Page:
Ahmadinejad drops a virtual N-Bomb

Our Washington sources, however, tie Obama's remarks to a revealing comment by President Mahmoud Ahmadinejad's chief of staff Esfandyar Rahim Mashai on July 31, to which the US president felt bound to respond. What Mashai said was this:
"The West raised no objections to President Mahmoud Ahmadinejad's candid avowal that the Islamic Republic could build a nuclear bomb."
What avowal?
On February 7, said Mashai, Ahmadinejad made a speech at the National Center for Laser Science and Technology. This talk went unnoticed by US intelligence agencies, he claimed.
"One of the points Dr. Ahmadinejad made during his visit to this center was the possibility of enriching (uranium) to 100 percent, which means building an atom bomb."
"Interestingly, not a single foreign publication made a hullabaloo or raised an uproar (over this dramatic revelation)," Mashai noted. "This shows," he concluded, "that they (the US) are not worried about an atom bomb, because essentially, Dr. Ahmadinejad said this to test them (the US) in order to see what degree of worry they have about Iran producing an atom bomb."
Five days later, President Obama made his worry known to Tehran by means of his otherwise unexplained press briefing.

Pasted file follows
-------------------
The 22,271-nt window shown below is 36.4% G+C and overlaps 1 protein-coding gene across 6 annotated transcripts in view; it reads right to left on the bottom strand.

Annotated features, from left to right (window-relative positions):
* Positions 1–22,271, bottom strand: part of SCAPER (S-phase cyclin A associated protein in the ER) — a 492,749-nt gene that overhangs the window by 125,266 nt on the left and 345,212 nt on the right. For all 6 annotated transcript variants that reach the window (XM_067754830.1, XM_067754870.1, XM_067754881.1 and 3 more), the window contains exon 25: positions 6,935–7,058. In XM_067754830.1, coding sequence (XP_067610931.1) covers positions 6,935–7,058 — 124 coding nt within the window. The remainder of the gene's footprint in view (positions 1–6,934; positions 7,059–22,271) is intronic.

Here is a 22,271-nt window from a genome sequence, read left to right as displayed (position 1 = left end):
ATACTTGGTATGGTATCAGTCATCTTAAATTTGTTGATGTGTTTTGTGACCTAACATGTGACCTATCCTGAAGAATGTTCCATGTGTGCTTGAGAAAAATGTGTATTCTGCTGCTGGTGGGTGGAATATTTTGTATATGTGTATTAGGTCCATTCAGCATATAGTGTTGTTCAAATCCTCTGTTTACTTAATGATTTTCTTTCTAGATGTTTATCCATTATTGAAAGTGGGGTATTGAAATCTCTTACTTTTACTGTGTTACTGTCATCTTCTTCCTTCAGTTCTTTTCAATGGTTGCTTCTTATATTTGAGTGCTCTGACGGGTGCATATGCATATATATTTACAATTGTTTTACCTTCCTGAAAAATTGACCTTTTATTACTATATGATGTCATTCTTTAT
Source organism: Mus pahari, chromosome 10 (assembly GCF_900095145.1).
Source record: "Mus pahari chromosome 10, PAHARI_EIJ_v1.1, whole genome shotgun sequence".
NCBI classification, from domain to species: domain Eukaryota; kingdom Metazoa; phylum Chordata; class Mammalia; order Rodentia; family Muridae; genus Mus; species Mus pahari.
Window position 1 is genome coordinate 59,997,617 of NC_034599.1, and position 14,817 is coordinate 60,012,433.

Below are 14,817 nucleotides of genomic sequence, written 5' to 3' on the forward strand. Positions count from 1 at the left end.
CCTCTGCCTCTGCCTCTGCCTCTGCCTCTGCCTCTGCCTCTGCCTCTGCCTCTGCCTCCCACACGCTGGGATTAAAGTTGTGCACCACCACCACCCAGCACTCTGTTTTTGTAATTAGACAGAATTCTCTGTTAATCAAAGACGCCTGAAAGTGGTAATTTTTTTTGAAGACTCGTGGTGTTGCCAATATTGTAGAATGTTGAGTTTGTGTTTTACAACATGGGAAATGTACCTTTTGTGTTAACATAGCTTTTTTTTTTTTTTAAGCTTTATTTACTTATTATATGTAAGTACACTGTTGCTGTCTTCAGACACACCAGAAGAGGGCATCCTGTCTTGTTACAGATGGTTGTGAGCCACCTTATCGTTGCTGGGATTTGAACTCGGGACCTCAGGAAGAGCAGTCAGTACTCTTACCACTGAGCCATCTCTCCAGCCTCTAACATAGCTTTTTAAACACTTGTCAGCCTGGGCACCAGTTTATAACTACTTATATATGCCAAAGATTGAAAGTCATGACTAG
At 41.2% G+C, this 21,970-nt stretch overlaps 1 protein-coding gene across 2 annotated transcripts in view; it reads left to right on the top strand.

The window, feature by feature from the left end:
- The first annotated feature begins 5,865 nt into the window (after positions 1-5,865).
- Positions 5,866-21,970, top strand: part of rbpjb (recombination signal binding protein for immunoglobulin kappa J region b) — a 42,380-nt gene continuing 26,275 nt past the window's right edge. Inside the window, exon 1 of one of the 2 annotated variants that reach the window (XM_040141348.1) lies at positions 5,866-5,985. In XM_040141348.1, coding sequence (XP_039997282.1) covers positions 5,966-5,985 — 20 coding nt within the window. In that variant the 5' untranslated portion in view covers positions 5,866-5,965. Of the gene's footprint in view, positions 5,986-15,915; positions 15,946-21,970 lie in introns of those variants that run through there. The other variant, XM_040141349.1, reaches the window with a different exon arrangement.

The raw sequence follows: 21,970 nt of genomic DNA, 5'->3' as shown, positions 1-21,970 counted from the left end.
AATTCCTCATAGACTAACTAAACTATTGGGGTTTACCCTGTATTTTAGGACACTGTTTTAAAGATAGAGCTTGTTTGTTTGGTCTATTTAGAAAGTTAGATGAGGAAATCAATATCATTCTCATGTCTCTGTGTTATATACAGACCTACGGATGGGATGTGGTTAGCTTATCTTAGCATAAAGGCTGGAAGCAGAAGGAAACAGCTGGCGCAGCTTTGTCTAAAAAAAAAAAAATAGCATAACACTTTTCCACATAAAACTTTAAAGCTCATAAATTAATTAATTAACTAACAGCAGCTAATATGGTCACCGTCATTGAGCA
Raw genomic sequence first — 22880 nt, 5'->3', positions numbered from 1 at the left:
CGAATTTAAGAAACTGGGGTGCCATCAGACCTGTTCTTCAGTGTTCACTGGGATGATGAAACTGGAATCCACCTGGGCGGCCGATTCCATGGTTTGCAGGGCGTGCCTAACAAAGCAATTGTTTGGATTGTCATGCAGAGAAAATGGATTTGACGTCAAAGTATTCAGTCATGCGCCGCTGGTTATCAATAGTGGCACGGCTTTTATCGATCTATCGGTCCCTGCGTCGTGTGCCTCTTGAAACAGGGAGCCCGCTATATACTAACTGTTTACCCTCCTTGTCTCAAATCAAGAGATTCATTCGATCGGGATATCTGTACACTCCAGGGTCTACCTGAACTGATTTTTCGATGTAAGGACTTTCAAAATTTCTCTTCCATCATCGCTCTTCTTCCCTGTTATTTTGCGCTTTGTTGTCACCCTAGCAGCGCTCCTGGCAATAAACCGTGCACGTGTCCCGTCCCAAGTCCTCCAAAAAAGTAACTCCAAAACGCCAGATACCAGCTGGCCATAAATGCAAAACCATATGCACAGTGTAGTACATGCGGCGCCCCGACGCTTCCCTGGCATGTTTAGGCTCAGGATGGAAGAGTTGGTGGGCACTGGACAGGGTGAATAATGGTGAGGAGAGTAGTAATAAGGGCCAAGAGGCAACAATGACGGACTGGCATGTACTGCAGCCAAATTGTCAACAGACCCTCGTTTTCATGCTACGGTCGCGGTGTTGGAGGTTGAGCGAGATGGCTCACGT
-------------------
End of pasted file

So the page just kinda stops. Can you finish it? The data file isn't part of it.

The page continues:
In the meantime, US intelligence analysts and Iran strategists had been busy trying to figure out why the admission of an Iranian nuclear bomb capability had been allowed to slip off Ahmadinejad's well-oiled tongue and why he had let his chief of staff Iran go to the trouble of bringing the hitherto strenuously-denied goal of Iran's nuclear program out in the open.

Obama picks it up and throws it back

Mashai was the most high-ranking, authoritative Iranian official to publicly put into words the goal of Iran's enrichment program as being to build an "atom bomb."
Every Iranian official has to date emphasized the purely peaceful nature of their nuclear program.
Yet Mashai deliberately called attention to the little-noticed Iranian president's remark about "enriching (uranium) to 100 percent which means building an atom bomb." (In Farsi: ke maani an sakht-e bomb-e atomi ast.)
On August 3, President Obama learned that what the Iranian president had been after was a sort of oral nuclear test designed to take the measure of the Obama administration's potential response to the real thing.
If Tehran got away with that test, US intelligence agencies reckoned, it would continue to go forward steadily up to the point where Iranian leaders judged the time right and its interests best served by shifting from a spoken test to a nuclear test proper.
In taking over the White House news briefing in person, Obama sought to show Tehran that its challenge would meet a strong response.
A week later, on Wednesday Aug. 11, no less than Iran's Chief of Staff Gen. Hassan Hassan Firouz-Abadi reproved the president's senior aide for committing "a crime against national security", thereby confirming that the presidential challenge had been a test of America's responsiveness.
The general's reproof also had an ulterior motive linked to the infighting within the Iranian revolutionary regime, which is exclusively revealed in the next article in this issue.